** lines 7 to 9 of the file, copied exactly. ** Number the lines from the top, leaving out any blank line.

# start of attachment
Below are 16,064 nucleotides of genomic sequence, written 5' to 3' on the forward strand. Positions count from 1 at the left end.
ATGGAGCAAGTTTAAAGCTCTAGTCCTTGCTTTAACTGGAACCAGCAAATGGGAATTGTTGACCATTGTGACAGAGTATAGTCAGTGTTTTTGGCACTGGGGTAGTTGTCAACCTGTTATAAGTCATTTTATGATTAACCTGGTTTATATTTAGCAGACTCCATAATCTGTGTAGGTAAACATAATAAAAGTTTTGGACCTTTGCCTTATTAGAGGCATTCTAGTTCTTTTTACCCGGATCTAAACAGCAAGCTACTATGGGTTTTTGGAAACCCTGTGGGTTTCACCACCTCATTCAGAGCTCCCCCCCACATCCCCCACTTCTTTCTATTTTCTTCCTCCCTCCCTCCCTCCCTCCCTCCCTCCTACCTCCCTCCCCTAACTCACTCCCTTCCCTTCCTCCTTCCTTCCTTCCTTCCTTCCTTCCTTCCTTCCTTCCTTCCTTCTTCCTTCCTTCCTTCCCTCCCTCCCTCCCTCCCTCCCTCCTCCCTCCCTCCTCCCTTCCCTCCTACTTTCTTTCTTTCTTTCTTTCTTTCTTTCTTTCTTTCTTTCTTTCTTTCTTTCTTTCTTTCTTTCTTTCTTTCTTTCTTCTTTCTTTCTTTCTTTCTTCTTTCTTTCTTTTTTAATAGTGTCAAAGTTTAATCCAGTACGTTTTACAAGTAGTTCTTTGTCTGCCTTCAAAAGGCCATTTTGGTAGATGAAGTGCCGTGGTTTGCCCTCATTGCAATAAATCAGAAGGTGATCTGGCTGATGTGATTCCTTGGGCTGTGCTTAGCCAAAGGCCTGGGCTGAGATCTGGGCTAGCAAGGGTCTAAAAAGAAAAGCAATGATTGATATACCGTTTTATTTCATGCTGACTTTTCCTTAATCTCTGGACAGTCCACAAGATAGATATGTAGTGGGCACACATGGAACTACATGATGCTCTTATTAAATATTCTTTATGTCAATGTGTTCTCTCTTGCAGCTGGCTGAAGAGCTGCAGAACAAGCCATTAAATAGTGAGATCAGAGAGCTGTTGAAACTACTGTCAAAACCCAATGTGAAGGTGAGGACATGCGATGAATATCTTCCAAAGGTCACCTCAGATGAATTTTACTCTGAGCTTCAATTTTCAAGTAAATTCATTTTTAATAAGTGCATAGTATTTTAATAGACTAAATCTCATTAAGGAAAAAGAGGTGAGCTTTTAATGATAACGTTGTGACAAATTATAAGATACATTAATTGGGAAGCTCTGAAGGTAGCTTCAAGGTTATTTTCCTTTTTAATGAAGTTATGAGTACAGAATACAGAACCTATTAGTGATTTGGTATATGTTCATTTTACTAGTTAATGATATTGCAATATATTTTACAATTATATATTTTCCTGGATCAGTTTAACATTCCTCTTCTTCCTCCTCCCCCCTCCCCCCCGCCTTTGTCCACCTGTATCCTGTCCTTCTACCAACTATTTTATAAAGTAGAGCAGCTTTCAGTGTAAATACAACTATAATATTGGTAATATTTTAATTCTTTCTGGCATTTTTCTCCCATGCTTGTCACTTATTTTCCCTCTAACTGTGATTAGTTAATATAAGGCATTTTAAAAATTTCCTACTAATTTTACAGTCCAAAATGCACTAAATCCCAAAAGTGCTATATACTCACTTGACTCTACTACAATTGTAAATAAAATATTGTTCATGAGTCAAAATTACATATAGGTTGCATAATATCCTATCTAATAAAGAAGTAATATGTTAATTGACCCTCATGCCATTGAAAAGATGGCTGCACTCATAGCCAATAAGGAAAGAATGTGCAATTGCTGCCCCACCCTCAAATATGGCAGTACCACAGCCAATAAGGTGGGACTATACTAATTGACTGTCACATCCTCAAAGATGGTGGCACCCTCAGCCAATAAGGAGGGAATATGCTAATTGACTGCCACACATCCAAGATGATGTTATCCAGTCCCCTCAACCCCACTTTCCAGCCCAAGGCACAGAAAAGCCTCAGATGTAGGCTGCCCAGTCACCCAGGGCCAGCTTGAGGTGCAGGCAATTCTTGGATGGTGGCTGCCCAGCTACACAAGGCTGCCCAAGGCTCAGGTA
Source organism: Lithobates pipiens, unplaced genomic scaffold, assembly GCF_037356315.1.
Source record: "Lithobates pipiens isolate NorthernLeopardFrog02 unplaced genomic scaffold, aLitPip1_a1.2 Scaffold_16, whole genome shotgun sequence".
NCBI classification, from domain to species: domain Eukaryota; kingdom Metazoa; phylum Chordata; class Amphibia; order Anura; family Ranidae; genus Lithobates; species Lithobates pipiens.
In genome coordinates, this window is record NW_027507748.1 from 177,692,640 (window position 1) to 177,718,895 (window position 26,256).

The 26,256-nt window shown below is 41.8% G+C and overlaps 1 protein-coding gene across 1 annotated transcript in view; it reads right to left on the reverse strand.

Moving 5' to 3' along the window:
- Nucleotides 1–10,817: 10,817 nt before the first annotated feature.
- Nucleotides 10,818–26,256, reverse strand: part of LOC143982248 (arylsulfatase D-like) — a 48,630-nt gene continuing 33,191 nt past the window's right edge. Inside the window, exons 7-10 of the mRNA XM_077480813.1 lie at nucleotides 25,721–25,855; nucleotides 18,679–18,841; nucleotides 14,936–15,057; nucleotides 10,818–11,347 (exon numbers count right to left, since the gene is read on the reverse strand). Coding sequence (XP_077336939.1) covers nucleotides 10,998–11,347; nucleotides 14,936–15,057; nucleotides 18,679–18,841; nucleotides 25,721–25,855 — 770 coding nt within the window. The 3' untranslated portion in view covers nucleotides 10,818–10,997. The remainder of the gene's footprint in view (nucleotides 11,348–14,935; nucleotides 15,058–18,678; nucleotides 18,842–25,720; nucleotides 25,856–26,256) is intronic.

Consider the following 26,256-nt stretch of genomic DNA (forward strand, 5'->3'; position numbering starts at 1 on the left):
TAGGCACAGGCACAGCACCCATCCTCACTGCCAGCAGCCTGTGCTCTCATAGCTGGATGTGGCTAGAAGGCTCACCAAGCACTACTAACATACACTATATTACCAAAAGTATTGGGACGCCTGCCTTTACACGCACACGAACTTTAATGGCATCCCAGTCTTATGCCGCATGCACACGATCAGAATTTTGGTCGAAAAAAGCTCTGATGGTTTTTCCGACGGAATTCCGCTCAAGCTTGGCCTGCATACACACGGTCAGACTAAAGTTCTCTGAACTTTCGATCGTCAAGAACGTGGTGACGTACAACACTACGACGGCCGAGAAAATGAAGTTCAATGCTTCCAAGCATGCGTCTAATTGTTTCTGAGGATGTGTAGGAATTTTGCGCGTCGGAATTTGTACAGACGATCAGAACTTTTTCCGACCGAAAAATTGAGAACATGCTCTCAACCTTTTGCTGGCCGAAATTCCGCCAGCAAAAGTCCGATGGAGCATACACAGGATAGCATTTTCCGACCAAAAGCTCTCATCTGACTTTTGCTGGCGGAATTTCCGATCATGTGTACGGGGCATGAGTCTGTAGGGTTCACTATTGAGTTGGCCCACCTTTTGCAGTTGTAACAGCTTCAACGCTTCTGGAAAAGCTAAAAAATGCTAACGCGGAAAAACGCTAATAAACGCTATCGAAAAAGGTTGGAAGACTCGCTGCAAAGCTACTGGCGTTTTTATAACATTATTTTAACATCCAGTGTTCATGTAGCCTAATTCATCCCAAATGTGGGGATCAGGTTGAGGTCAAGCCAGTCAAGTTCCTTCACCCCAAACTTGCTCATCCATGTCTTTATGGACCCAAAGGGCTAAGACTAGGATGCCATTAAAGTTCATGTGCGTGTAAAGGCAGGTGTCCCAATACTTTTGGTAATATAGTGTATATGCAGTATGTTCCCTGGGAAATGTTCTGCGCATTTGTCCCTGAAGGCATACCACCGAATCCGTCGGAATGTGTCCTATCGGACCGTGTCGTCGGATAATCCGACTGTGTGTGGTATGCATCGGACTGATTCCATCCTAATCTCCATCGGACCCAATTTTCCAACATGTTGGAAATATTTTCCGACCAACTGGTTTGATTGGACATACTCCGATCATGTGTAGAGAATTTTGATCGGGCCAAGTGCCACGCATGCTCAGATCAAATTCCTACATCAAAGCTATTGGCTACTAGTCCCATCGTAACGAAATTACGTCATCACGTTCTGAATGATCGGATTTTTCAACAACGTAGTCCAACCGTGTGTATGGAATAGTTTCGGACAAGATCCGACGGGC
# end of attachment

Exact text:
The 26,256-nt window shown below is 41.8% G+C and overlaps 1 protein-coding gene across 1 annotated transcript in view; it reads right to left on the reverse strand.

Moving 5' to 3' along the window:
- Nucleotides 1–10,817: 10,817 nt before the first annotated feature.